Magical Thinking

Cath Jamison’s magical experiences began as a five-year-old after being given a magic kit by her father.

Her family lived in Camberwell and her first book on the subject was The Boys Book of Conjuring as “there weren’t any books [on magic] for girls”.

These days J K Rowling’s Harry Potter books have broadened the appeal and, possibly, the belief in magic.

Women are also featuring more frequently as strong characters in movies and books.

“I was a bit of a tomboy, a quirky sort of girl,” Jamison, who now lives in Mt Martha, says of her childhood. That personality is not too far below the surface of the woman today: “I like to be a bit different. I’ve got my own quirky personality. I don’t conform to what a female magician should look like.”

Slipping briefly out of her performance persona, she does admit to “being a bit deep sometimes”, but quickly adds “as well as being a big kid”.

She also canvases a decision she came to in 2012 about being a magician or a mentalist – a classification made popular by US television series The Mentalist starring Australian Simon Baker – and finally deciding it was possible to be both.

Magicians and mentalists rely on mind manipulation and body language.

One dictionary describes a mentalist as: “a magician who performs feats that apparently demonstrate extraordinary mental powers, such as mind-reading”.

“I’m not trying to be a psychologist and just use my everyday woman’s intuition. I’m a trained observer,” Jamison says.

As a performer her magic act has evolved with the times and these days “mentalist” is always added to her job description, which also includes once being a gardener at the Royal Exhibition Building in Melbourne.

Along the way she’s also done clowning, street theatre throughout much of Australia and busking (for which she won an award for juggling chickens – rubber, of course).

In her 20s, she saw an advertisement for a magic school – which she now claims, “kept disappearing” – and also did two years at the John Bolton Theatre School in Williamstown.

Also in the performing arts but far removed from the make-up, masks and sleight of hand and mind she practices on stage, Jamison was a member of the Box Hill Pipe Band for eight years. She can play the bagpipes.

“They are different worlds,” she says of the band and her stage life. “I just took off and went into the magic world. I wanted a purpose and felt it was an extension of me, taking people on a journey. “Magic’s all around us; it keeps people wondering.”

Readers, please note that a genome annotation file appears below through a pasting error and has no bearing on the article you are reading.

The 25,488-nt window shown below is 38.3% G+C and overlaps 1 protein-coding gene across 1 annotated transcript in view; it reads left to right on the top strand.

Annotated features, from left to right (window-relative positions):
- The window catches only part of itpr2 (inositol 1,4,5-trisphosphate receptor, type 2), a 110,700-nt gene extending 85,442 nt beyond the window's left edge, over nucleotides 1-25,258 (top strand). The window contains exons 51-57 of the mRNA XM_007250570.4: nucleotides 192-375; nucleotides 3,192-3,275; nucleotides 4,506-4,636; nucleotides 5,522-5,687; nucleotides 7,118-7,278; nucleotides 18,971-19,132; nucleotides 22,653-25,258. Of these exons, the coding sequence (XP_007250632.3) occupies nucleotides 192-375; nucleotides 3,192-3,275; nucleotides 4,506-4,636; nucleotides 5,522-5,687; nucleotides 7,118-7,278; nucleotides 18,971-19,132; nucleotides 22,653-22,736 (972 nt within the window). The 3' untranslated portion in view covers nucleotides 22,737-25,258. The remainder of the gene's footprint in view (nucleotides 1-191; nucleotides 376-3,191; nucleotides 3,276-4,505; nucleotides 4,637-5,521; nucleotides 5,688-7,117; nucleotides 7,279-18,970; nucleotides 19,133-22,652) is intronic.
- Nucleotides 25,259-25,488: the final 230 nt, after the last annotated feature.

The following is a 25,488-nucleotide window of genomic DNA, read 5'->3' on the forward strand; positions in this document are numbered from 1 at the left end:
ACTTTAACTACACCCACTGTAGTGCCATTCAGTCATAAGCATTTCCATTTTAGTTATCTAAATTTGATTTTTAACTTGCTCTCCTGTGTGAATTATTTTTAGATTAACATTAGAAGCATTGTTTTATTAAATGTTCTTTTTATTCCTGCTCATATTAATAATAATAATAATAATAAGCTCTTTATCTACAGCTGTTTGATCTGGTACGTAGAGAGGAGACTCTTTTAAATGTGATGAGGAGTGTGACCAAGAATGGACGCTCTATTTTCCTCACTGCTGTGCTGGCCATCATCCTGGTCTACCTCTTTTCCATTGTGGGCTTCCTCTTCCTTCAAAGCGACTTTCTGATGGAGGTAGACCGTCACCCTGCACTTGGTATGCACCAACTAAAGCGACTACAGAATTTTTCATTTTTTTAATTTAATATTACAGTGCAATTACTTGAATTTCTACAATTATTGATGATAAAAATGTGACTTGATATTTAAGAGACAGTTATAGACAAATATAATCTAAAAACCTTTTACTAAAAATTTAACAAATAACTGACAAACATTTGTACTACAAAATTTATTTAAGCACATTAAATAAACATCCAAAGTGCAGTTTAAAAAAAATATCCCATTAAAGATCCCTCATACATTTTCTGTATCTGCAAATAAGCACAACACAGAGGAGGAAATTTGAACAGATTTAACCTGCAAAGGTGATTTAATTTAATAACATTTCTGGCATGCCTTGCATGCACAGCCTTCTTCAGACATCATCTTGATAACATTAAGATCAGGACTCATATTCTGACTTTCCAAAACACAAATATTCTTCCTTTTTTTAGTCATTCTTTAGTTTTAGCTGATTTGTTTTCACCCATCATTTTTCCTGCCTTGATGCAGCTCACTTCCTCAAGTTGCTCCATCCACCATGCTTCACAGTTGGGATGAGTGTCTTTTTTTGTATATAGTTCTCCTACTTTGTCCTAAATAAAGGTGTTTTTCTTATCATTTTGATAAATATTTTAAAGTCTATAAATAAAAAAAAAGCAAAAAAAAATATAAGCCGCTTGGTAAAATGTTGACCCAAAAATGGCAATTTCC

As a magician, Jamison entered talent shows (“it was free publicity”) and appeared on morning television shows, (“something I would like to continue”). Not one to slouch around waiting for bookings, Jamison has embraced social media and received bookings through Facebook and YouTube.

Off stage, Jamison and her partner enjoy ghost hunting and she’s eager to show the books and photos they’ve collected on the subject. She also believes she spotted a UFO during a fireworks display at Mornington when everyone else was looking the other way.

UFOs are “actually us coming back, time travel and all that”.

“I love doing shows where there’s some sort of presence. I believe in ghosts and like that feeling of uneasiness.”

Kalgoorlie’s trades hall was “the spookiest” place where she has performed. “I love the paranormal and once did a show on voodoo. Her audiences are roughly 60 per cent women, 40 per cent men. “The women like seeing a strong, empowered woman doing her thing.

“I love the fact that audiences leave [after a performance] and talk about what just happened. It binds people more; I see strangers talking to each other.” Jamison admits fortune tellers could use “the same set of skills”.

“It’s all entertainment. I love getting to know people and delving deep. “I joined magic and mentalism together. I’m not a stand up comedian, but there’s comedy involved. “I eat razor blades and throw knives. My style is that of an edgy, edgy female magician.”

Cath Jamison: Conjure Woman 7, 8, 9 July is part of the Melbourne Magic festival. Details: or

First published in Peninsula Essence – June 2017